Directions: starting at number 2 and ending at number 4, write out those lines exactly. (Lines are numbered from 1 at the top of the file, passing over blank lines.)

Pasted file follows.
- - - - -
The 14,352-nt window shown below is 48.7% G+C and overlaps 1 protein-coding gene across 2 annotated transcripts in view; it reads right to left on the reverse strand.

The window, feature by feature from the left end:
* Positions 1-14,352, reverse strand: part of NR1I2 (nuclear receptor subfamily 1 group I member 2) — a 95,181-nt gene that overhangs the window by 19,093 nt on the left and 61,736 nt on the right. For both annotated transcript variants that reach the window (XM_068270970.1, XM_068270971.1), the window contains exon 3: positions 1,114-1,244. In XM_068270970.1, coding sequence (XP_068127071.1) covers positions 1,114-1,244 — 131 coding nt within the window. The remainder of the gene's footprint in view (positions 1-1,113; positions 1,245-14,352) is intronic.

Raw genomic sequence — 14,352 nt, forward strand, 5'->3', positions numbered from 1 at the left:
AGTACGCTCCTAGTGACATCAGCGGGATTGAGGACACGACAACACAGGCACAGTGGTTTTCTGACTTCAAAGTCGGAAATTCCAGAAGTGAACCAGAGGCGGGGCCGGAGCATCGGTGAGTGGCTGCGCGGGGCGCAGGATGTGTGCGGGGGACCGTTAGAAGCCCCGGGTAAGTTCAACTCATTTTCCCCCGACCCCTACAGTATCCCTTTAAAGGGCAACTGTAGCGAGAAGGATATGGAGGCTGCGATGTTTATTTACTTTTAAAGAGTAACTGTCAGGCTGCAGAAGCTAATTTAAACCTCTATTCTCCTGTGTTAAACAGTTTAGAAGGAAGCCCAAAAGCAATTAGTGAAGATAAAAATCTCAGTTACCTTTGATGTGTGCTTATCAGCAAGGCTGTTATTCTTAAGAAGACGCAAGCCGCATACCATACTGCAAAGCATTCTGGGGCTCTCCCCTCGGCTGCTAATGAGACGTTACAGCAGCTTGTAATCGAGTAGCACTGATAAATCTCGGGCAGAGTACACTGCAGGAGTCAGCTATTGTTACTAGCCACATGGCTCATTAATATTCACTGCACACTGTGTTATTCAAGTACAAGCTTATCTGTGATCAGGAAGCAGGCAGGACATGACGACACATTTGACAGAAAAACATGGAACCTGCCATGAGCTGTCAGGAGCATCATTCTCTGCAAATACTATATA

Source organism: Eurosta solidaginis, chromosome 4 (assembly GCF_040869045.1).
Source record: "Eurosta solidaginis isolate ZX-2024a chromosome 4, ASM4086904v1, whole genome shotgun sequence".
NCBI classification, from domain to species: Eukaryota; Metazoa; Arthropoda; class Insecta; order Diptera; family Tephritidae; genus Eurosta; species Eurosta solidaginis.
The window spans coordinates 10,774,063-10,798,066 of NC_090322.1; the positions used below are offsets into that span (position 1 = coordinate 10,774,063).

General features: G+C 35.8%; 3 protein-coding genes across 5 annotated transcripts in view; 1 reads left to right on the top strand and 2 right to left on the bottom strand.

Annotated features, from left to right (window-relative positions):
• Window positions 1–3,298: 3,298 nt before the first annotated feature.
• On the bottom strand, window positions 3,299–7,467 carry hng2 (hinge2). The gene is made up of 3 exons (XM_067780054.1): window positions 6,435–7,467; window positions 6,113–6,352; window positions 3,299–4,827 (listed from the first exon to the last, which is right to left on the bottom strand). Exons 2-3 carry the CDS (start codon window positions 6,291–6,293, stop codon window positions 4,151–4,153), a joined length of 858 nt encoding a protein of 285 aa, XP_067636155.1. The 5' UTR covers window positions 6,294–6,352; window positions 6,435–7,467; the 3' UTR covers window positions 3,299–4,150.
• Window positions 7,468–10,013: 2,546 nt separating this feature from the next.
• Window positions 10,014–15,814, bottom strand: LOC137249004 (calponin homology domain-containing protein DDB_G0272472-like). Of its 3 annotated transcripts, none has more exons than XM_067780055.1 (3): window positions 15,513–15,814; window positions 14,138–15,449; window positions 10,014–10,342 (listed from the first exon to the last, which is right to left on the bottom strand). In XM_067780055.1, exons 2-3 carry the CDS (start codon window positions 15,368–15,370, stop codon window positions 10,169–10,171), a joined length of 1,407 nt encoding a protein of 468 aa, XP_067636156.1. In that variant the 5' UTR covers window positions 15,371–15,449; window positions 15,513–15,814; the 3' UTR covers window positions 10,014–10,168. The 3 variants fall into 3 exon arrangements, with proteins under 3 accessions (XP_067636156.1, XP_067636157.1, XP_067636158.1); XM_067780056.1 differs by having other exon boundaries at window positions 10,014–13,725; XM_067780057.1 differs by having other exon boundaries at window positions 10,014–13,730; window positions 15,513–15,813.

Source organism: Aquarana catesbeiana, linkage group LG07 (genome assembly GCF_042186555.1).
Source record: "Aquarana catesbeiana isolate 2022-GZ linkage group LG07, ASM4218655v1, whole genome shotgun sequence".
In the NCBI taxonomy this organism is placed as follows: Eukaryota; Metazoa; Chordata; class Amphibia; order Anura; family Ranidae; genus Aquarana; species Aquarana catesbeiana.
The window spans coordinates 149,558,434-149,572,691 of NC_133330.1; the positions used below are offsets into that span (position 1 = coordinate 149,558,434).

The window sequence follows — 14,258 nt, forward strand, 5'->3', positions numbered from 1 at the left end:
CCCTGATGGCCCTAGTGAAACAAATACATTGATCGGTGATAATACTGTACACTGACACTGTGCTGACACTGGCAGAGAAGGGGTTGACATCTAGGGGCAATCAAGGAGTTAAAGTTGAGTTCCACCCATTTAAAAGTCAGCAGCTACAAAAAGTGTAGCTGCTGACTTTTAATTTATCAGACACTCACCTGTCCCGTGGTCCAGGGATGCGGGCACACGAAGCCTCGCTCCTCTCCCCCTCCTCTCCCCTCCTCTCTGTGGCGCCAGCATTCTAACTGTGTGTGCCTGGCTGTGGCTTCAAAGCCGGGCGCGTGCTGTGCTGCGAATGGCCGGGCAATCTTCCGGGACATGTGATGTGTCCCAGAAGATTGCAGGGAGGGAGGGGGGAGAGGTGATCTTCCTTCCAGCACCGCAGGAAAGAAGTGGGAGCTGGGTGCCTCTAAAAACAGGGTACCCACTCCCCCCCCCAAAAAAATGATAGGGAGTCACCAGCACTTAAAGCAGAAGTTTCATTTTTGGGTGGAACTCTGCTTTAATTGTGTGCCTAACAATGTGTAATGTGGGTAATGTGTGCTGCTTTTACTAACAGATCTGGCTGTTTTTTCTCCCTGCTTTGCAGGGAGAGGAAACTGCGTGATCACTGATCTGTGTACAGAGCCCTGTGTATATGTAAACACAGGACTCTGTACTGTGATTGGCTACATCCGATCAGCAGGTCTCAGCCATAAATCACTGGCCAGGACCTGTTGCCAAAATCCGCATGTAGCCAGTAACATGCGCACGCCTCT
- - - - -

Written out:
The window, feature by feature from the left end:
* Positions 1-14,352, reverse strand: part of NR1I2 (nuclear receptor subfamily 1 group I member 2) — a 95,181-nt gene that overhangs the window by 19,093 nt on the left and 61,736 nt on the right. For both annotated transcript variants that reach the window (XM_068270970.1, XM_068270971.1), the window contains exon 3: positions 1,114-1,244. In XM_068270970.1, coding sequence (XP_068127071.1) covers positions 1,114-1,244 — 131 coding nt within the window. The remainder of the gene's footprint in view (positions 1-1,113; positions 1,245-14,352) is intronic.

Raw genomic sequence — 14,352 nt, forward strand, 5'->3', positions numbered from 1 at the left: